Few reports have addressed the regenerative potential of iPSC-derived renal cells in kidney diseases (Table 2). Imberti et al. [64] described the generation of renal progenitor cells from human iPSC and studied their therapeutic potential in a mouse model of AKI. Intravenously infused RPCs integrated into mouse renal tissue as early as 24 h after transplantation, especially into tubuli. Results showed a reduction of blood urea nitrogen (BUN) levels and improved renal histology in mice when compared to the control group.


AuthorsiPSC-derived cell typeKidney disease type

Imberti et al. 2015 [64]Renal progenitor cellCisplatin-induced AKI
Toyohara et al. 2015 [65]Renal progenitor cellIschemia/reperfusion-induced AKI
Li et al. 2015 [66]Renal progenitor cellIschemia/reperfusion-induced AKI
Hoshina et al. 2018 [83]Renal progenitor cellIschemia/reperfusion-induced AKI
Ahmadi et al. 2019 [81]PodocytesMembranous nephropathy

Toyohara et al. [65] have injected OSR1+SIX2+ RPCs into the renal subcapsule of induced AKI mice and observed that although the cells did not differentiate into tubular structures, kidney function was improved in the treated animals. In addition, histological analysis demonstrated a significant reduction in renal parenchyma damage. Similarly, Li et al. [66] have transplanted RPCs into an ischemia/reperfusion-induced AKI model in rats and observed improved renal function and histological aspects in the treated group.

More recently, Hoshina et al. [83] studied hiPSC-derived RPCs (CD9CD140a+CD140b+CD271+ cells) as a therapy for AKI. Cells were injected into renal subcapsules after the induction of AKI in a mouse model. The authors described improved renal function and reduced tissue damage, indicated by decreased fibrosis, tubular dilatation, and loss of tubular borders. Ahmadi et al. [81] also studied the potential of renal cells in kidney disease, specifically using iPSC-derived podocytes in a mouse model of membranous nephropathy. As early as 10 days after the cell transplantation, proteinuria was significantly decreased in the treated animals and there was also reduction in the urine albumin/creatinine ratio, indicating the benefits of using mature renal cells (iPSC-podocyte) as cell therapy.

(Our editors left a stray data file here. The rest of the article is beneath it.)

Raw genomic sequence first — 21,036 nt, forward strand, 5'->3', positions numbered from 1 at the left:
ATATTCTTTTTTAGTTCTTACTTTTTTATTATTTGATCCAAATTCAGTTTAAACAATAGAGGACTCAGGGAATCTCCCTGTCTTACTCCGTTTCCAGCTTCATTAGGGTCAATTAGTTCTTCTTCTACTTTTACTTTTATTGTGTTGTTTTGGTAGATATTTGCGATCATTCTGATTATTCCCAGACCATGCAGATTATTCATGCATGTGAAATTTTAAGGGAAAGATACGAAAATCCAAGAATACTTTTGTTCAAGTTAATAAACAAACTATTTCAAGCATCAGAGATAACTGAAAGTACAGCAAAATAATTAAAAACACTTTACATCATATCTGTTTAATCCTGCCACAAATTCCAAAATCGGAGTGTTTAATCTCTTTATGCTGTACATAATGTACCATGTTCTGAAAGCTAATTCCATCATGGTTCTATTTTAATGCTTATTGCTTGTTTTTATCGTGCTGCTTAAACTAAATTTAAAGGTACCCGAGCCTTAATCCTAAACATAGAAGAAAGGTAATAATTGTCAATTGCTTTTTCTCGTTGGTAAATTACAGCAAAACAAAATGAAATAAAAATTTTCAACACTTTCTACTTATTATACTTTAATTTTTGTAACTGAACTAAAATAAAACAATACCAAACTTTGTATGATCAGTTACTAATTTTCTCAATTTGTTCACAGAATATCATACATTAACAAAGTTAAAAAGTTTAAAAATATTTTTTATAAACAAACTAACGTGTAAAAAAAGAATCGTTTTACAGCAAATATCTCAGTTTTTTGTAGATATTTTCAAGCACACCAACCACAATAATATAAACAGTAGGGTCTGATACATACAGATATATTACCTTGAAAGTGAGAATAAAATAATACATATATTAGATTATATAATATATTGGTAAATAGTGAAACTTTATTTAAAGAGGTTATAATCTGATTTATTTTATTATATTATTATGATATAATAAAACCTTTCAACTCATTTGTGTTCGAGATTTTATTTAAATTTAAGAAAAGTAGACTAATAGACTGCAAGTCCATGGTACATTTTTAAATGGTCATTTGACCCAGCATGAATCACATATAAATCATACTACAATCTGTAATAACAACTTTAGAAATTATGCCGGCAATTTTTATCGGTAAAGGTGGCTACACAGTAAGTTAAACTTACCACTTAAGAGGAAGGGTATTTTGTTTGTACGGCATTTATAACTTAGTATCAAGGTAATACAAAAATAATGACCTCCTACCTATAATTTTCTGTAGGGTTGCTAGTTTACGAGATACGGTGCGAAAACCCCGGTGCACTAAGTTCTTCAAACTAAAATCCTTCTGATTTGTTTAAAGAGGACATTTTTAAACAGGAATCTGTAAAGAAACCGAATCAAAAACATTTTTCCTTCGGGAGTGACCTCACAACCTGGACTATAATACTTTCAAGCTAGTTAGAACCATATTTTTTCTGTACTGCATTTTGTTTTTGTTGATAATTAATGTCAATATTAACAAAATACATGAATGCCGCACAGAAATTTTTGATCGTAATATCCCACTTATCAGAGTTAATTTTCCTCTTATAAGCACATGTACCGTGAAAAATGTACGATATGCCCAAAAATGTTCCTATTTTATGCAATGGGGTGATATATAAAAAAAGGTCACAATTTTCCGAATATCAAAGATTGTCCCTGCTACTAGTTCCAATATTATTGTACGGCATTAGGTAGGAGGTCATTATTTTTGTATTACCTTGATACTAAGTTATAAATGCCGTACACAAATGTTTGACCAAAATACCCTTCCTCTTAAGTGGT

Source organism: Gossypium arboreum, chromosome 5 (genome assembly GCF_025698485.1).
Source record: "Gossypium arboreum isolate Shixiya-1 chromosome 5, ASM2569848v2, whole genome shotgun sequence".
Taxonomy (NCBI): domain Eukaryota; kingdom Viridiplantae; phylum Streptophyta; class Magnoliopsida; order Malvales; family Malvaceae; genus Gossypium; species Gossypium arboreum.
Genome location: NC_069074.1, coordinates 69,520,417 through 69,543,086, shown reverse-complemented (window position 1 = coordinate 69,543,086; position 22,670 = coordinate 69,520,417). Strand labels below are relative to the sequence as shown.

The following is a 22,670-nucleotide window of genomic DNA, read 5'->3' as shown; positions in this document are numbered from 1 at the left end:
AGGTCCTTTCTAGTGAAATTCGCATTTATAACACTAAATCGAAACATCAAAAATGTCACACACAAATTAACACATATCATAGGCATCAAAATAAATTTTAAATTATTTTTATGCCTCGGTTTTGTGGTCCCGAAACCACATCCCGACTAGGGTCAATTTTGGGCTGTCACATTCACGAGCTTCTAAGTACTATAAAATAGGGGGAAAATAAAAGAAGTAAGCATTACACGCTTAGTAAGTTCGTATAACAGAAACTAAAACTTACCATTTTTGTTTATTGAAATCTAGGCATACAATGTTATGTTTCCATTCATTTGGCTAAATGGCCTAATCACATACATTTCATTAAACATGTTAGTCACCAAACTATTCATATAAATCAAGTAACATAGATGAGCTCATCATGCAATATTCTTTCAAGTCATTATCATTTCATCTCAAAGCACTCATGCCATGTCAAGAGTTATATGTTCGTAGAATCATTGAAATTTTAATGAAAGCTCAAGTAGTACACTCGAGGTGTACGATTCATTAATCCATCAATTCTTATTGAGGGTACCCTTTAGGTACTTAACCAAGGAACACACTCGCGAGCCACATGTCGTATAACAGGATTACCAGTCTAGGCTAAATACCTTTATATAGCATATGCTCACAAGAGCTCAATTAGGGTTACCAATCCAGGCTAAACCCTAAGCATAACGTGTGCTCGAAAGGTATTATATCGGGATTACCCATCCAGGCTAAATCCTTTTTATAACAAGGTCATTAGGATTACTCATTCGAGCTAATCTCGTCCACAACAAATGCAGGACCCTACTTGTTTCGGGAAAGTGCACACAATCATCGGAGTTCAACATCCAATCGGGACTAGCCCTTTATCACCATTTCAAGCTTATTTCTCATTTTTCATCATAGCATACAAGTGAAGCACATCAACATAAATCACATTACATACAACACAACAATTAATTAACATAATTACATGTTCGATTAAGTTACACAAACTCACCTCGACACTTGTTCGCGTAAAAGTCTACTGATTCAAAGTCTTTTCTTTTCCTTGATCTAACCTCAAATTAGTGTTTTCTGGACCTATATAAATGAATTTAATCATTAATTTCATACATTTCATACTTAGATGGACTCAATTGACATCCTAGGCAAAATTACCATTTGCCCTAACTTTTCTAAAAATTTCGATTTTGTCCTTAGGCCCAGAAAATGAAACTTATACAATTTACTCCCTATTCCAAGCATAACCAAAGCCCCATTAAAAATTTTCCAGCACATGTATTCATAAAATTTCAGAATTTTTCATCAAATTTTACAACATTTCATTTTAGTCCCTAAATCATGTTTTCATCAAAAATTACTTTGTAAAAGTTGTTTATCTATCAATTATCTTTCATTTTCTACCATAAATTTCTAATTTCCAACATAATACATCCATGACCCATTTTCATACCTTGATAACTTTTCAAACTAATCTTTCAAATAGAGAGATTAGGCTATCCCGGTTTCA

6. Future Perspectives

A nephron is a complex structure, composed of multiple varieties of cells [84]. Therefore, addressing which one should be transplanted for treating specific kidney injuries remains a challenge. However, it is expected that the transplantation of kidney progenitors enables the final cell differentiation into the tissue and provides a source of several types of cells, which can be used for renal regeneration and improvement of kidney function [85] (Figure 2).

iPSC represent a valuable choice for cell therapy, considering their ability to generate renal cells at their more primitive lineage stage. Such cells may then be employed for therapeutic proposes, differentiated into a mature cell, or even be used for repopulating decellularized native kidney [86, 87]. The advance in the understanding of the kidney development has provided the refinement of differentiation methodologies leading to improved cost-effective protocols and generation of more types of cells and even more complex and organized structures [88, 89]. 3D conformation culture, associated with specific growth factors, is aimed at mimicking the developmental stages and provides generation of organoids, with a wide range of cell types that are also self-organized in organ-specific structures, resembling their native counterparts [90].

The development of kidney organoids allows their use for regenerative medicine as a source of several types of renal cells (from RPCs to mature podocytes or tubular cells), which could be applied for cell therapy [91]. In addition, such organoids may be used for studying renal embryonic development and diseases, as well as for testing drug toxicity and, therefore, providing a valuable tool for improving in vitro scale, structure, and functional maturation of the kidney in the future [9294].

Although the studies underlying the use of iPSC-derived renal cells in kidney diseases have promising results, only a few were published and further investigation on whether these cells could effectively be applicable as a treatment or not is needed. Studies in this direction may provide a better understanding of the action mechanisms of renal cells in kidney diseases and their efficacy and safety, as well as the possibility to translate these discoveries from bench to bedside. Further studies are necessary to address the use of iPSC-derived renal cells in CKD. Such cells may represent a promising strategy to slow down the progression of disease and regenerate the damaged tissue.

7. Conclusions

The development of innovative iPSC differentiation protocols into renal cells and the advanced knowledge in kidney development enable the emergence of new studies focused on the treatment of kidney diseases. Such studies demonstrate the therapeutic potential of differentiated renal cells, supporting their promising use as cell therapy. Long-term studies are necessary to address the beneficial effects and safety of iPSC-derived renal cells.

Data Availability

The data supporting this review are from previously reported studies and datasets, which have been cited in the manuscript.

Conflicts of Interest

The authors declare no conflicts of interest.

Acknowledgments

This work was financially supported by the Coordination for the Improvement of Higher Education Personnel (CAPES (Coordenação de Aperfeiçoamento de Pessoal de Nível Superior)), as a PhD fellowship to Patrícia de Carvalho Ribeiro.